Solarpunk as Pharmakon: Building a New World out of the Ruins of an Old One

“Nausicaä of the Valley of the Wind” (1984) by Hayao Miyazaki. Film still: Topcraft
“Nausicaä of the Valley of the Wind” (1984) by Hayao Miyazaki. Film still: Topcraft

In times when capitalism claims its monopoly on both dystopia (such as apocalyptic theme parks) and utopia (such as green smart cities), it is difficult to draw emancipatory ideas from either dystopian or utopian narratives. The solarpunk genre, with its hopeful post-apocalyptic visions, seems to offer an alternative to this dilemma. But is this really the best of both worlds? Or something else? The cultural critic and journalist Alessandro Sbordoni takes stock.


Green capitalism is the hottest new thing. A sunny valley with advanced technology, a robot farmer picking strawberries with grandma and grandpa, a floating vehicle in a lush and green natural landscape… This is the green imagery of the 90-second animation “Dear Alice,” an advertisement produced for the American food company Chobani, with a soundtrack by Studio Ghibli composer Joe Hisaishi. In the words of the animators, “Dear Alice” is “an optimistic vision of the future of agriculture. It’s a nostalgic look at a new era of farming. A cow bellows in front of a solar panel while you eat your favorite yogurt and drink your dairy-free milk. “How we eat [and consume] today will feed tomorrow.” Again, another ad produced for Chobani by animation company The Line: “Growing oats uses less water today so we can enjoy the future tomorrow. Delicious. Creamy. Chobani Zero Sugar Milk.” Green capitalism has never tasted so sour.

Three months later, on October 19, 2021, a new “decommodified” solarpunk animation of Chobani’s “Dear Alice” ad was uploaded to YouTube. No more product placement: Chobani® Coffee Creamer and Chobani® Coffee Cold Brew bottles are just monochrome containers with no branding. Joe Hisaishi’s soundtrack is replaced with environmental sounds.

Echoing Audre Lorde’s famous phrase, the master’s tools will never dismantle the master’s house, one can say that in this case of green optimism, the master’s garden tools will never poison the master’s garden. Like the Roman emperors Caligula and Nero nineteen centuries ago, whose names, effigies, and portraits were erased or removed from public view after their deaths, Chobani’s name will be erased by the minor history of the future. In analogy to the denarius coins bearing the faces of the two Roman emperors, which were later either melted down or counter-marked (the archaic sign of “decommodification”), the industry of signs as such is liquefied into a brand new cultural economy in the name of solarpunk.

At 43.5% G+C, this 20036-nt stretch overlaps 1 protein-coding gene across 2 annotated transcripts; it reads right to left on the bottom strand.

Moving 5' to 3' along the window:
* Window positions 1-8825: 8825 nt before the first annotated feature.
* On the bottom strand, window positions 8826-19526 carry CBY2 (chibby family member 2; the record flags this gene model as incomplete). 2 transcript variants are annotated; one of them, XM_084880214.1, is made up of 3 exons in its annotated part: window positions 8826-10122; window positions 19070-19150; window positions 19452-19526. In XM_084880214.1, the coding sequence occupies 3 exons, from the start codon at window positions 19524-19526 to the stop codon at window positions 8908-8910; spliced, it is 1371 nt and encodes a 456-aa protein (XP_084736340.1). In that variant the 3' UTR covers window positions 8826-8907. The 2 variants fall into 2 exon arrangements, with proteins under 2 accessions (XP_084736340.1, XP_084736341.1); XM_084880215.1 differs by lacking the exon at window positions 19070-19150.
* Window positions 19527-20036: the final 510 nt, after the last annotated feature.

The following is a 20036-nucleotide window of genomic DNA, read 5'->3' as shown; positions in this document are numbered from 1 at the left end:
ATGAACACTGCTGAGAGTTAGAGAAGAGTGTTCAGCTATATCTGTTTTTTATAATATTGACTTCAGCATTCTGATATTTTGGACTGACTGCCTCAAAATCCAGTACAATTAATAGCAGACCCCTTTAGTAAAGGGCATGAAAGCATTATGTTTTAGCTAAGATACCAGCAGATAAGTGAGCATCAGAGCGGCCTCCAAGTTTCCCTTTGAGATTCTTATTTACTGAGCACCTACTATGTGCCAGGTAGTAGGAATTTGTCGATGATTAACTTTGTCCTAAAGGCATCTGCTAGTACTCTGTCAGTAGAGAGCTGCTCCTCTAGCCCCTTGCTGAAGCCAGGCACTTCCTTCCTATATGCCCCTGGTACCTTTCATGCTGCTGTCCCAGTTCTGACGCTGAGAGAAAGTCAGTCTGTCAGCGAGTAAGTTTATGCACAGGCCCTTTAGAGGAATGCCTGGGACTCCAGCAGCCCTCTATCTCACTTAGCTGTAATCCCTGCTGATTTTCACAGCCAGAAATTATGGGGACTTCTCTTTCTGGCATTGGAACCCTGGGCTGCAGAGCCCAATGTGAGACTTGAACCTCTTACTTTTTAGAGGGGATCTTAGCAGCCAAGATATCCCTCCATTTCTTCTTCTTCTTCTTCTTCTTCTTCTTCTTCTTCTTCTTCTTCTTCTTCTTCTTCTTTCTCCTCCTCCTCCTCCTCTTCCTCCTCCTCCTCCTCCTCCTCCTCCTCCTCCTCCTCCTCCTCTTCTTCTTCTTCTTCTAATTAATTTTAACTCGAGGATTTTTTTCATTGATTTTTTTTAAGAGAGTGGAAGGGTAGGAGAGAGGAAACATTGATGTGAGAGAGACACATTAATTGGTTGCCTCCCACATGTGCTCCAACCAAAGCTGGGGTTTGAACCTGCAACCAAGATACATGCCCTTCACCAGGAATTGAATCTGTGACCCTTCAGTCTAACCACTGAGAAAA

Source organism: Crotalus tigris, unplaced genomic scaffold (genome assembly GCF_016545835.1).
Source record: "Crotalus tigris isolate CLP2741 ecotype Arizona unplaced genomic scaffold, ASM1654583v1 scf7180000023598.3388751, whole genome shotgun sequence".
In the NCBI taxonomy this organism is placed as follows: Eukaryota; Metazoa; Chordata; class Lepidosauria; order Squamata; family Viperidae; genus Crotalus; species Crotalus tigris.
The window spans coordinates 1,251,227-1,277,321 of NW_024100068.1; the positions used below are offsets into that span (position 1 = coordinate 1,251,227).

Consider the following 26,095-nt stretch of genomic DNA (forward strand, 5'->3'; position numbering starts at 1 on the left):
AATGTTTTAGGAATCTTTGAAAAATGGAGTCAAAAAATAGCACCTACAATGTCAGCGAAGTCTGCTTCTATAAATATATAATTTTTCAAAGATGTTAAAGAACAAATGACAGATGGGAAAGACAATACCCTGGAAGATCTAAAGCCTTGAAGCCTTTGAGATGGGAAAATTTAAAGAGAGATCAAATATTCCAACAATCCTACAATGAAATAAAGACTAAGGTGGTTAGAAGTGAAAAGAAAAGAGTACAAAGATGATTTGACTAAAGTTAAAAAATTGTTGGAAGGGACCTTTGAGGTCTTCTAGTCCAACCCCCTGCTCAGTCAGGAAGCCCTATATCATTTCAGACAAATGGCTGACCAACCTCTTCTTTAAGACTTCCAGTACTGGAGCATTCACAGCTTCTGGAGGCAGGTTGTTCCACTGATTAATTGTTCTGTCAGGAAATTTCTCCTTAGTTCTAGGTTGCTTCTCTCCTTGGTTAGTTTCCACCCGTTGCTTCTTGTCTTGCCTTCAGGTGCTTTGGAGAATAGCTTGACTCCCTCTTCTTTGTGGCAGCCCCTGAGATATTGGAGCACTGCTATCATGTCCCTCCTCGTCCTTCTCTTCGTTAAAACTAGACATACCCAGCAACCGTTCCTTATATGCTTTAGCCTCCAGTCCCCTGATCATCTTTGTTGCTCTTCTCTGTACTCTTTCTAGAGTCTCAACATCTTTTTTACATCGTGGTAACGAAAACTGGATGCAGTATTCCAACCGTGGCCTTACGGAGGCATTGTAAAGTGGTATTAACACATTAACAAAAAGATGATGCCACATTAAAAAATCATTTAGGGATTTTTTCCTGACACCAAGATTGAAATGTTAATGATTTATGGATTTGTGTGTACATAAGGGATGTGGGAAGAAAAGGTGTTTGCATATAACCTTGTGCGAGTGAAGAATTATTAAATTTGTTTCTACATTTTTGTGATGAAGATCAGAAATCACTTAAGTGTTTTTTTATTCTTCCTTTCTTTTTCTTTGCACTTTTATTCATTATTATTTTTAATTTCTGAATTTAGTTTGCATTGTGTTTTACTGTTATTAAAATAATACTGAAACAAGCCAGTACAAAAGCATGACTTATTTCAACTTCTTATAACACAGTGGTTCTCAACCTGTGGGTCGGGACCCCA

We need solutions, not just warnings.”

The 2019 “Solarpunk Manifesto” reads: “Solarpunk is a movement in speculative fiction, art, fashion, and activism that seeks to answer and embody the question, ‘What does a sustainable civilization look like, and how do we get there?’ […] Solarpunk can be utopian, merely optimistic, or concerned with the struggles on the way to a better world, but never dystopian. As our world roils with disaster, we need solutions, not just warnings.”

In twenty-first-century literature, Ursula K. Le Guin’s novel “The Dispossessed” (whose subtitle, most notably, is “An Ambiguous Utopia”) is an often-cited pioneer of the genre, along with other works such as the manga series and film “Nausicaä of the Valley of the Wind” by Hayao Miyazaki. In architecture, Jewel Changi Airport in Singapore and the city of Almere in the Netherlands are two examples of solarpunk aesthetics in which nature, technology, and human life are designed and integrated together. The non-place of Jewel Changi Airport is no longer just a place of transit, but also a place of wonder. According to Matt Bluemink, Changi Airport “may be one of the few airports in the world that could be considered a tourist attraction in its own right.”

On the other hand, Almere’s green urban design, as Jens Branum pointed out, represents the imagination of another future, reproduced through futuristic architecture and ecological urbanism, which cannot exist without capitalism: the logos of Samsung, Toshiba, and Sony are plastered on the facades of solarpunk buildings. The solarpunk aesthetic is the high noon of capitalism. The sun is at its zenith, but the shadows have never been longer. In the end, “midnight is also noon – […] night is also a sun,” as Friedrich Nietzsche wrote in “Thus Spoke Zarathustra.”